Gapminder

Paolo was kind enough to point me to Gapminder, a brilliant set of tools that help make intuitive sense of complex data, especially international development data. The folks behind the project are a group of Swedish geeks and academics who’ve committed to building free tools in collaboration with UNDP, Save the Children and the Swedish International Development Agency.

The tools that I’ve been able to play with (alas, a number of them are Windows executables…) have done a great job of giving me an intuitive sense of complex statistical issues. My favorite thus far is the set of income distribution tools that help you see distribution of resources over time in ten nations. (Most interesting, to me, is Nigeria, which from 1970 to 2000 goes from a fairly even bell-curve distribution to a curve with two maximums – a large underclass and a small middle to upperclass… making it look a lot like Brazil and the US, two nations with long-term income inequality.)

Most interesting to me, though, is a cool little manifesto buried at the end of the “Experiments” page. In it, Anna Rosling Ronnlund and Ola Rossling observe:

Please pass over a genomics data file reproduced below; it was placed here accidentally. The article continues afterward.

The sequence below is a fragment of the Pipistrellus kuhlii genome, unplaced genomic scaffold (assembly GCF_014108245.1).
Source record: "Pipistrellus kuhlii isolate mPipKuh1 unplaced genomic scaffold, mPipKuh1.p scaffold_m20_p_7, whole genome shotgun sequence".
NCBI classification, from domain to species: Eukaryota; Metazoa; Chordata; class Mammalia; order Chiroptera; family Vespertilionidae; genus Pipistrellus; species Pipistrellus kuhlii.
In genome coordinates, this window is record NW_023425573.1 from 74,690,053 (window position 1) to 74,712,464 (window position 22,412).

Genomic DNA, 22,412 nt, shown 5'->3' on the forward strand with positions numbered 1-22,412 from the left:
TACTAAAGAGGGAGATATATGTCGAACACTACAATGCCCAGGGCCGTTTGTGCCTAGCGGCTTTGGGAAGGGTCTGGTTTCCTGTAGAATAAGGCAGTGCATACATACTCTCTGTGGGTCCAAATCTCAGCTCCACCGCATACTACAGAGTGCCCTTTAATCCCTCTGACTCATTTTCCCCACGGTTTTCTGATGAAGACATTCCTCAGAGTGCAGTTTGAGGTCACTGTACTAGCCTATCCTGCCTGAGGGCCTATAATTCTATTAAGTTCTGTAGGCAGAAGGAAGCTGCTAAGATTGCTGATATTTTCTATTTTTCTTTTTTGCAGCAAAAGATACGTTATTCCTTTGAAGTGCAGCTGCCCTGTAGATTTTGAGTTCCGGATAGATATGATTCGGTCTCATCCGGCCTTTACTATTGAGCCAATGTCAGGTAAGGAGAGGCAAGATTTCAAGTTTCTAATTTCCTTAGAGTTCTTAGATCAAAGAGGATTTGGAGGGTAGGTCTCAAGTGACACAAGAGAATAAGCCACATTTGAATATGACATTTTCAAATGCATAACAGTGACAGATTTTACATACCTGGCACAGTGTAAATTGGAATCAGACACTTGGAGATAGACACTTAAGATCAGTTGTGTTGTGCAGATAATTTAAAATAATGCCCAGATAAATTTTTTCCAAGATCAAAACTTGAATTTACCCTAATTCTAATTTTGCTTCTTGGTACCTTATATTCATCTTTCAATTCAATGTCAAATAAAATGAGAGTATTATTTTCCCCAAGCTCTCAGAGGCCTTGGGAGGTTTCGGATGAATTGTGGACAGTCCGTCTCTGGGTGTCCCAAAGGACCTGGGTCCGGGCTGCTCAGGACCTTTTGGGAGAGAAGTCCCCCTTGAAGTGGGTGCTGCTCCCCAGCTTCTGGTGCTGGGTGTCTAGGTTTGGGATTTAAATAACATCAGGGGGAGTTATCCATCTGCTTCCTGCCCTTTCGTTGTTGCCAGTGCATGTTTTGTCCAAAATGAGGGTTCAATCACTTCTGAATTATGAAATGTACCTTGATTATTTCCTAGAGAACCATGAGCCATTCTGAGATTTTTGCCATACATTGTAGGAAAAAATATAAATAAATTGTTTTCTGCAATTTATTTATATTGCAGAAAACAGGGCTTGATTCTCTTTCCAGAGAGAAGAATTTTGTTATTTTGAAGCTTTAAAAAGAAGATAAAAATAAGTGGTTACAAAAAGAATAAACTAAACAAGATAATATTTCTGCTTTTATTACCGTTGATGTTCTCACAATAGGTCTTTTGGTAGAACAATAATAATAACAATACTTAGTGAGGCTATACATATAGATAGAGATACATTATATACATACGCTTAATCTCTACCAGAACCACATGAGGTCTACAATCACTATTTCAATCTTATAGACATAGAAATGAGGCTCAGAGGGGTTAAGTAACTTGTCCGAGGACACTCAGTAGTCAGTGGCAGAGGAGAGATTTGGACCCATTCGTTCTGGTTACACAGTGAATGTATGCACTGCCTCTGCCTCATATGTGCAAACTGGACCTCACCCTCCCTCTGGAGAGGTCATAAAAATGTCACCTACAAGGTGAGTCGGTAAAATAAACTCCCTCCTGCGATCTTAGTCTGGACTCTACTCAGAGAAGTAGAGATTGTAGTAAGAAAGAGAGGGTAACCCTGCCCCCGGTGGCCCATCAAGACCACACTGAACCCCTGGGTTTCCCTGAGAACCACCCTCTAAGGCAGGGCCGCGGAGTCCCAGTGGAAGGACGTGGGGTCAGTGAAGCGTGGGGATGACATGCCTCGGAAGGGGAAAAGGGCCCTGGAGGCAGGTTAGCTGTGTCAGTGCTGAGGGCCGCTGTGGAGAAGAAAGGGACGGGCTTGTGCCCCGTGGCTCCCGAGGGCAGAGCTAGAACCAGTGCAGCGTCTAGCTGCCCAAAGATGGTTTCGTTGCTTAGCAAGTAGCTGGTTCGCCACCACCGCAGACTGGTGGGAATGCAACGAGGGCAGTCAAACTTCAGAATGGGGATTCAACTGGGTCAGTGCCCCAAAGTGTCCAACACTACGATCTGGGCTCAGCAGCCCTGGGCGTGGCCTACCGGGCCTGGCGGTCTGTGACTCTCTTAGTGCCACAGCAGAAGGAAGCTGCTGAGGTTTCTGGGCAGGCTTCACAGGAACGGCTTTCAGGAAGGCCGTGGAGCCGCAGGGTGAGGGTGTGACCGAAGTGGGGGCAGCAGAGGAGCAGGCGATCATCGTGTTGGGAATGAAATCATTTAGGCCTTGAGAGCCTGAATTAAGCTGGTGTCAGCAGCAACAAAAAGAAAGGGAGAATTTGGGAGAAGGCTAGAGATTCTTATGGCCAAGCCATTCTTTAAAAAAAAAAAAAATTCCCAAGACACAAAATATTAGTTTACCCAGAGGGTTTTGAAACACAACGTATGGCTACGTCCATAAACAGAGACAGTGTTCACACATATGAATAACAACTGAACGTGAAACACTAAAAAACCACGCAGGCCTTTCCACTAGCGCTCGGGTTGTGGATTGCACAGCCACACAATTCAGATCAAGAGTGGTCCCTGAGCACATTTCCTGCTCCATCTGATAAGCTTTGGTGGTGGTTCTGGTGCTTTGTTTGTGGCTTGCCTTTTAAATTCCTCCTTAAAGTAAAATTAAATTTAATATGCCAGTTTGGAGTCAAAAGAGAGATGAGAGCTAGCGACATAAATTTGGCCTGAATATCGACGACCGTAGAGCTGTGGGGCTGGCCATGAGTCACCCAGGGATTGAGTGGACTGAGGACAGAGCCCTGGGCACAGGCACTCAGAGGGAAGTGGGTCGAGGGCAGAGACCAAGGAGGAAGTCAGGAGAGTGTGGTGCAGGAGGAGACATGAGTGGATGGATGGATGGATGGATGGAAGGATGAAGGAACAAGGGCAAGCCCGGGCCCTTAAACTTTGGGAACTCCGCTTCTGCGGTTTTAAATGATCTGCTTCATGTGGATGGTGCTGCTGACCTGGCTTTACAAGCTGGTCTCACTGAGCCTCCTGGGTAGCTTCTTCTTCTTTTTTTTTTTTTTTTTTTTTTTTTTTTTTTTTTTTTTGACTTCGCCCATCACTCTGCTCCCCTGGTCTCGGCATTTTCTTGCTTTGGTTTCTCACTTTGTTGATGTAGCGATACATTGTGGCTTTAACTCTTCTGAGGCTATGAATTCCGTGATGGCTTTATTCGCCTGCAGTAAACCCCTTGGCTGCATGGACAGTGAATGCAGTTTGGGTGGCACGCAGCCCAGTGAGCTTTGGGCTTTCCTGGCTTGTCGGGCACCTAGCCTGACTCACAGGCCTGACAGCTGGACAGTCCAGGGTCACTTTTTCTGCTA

On a daily basis the mass media and the Internet bring us insight into peoples lives from all over the world. It has never before existed such awareness of the great multitude of cultures and traditions on our planet. Maybe this increased understanding of lives of other peple will bring us closer to each other, and serve as a platform for international collaborations. But what if the information we have about each other is not correct?

They go on to offer three reasons why this information so often is not correct: biased media coverage, a tendency to offer over-simplified explanations, and statistical ignorance. On the last, they place some of the blame firmly on the shoulders of statisticians:

Many statisticians are like musicians standing up in front of the audience showing the sheet music instead of playing it.

I’m greatly looking forward to playing with the tools these guys are building, especially Trendalyzer, their tool for animating time series data. Very, very cool that someone is taking on this issue with free software.

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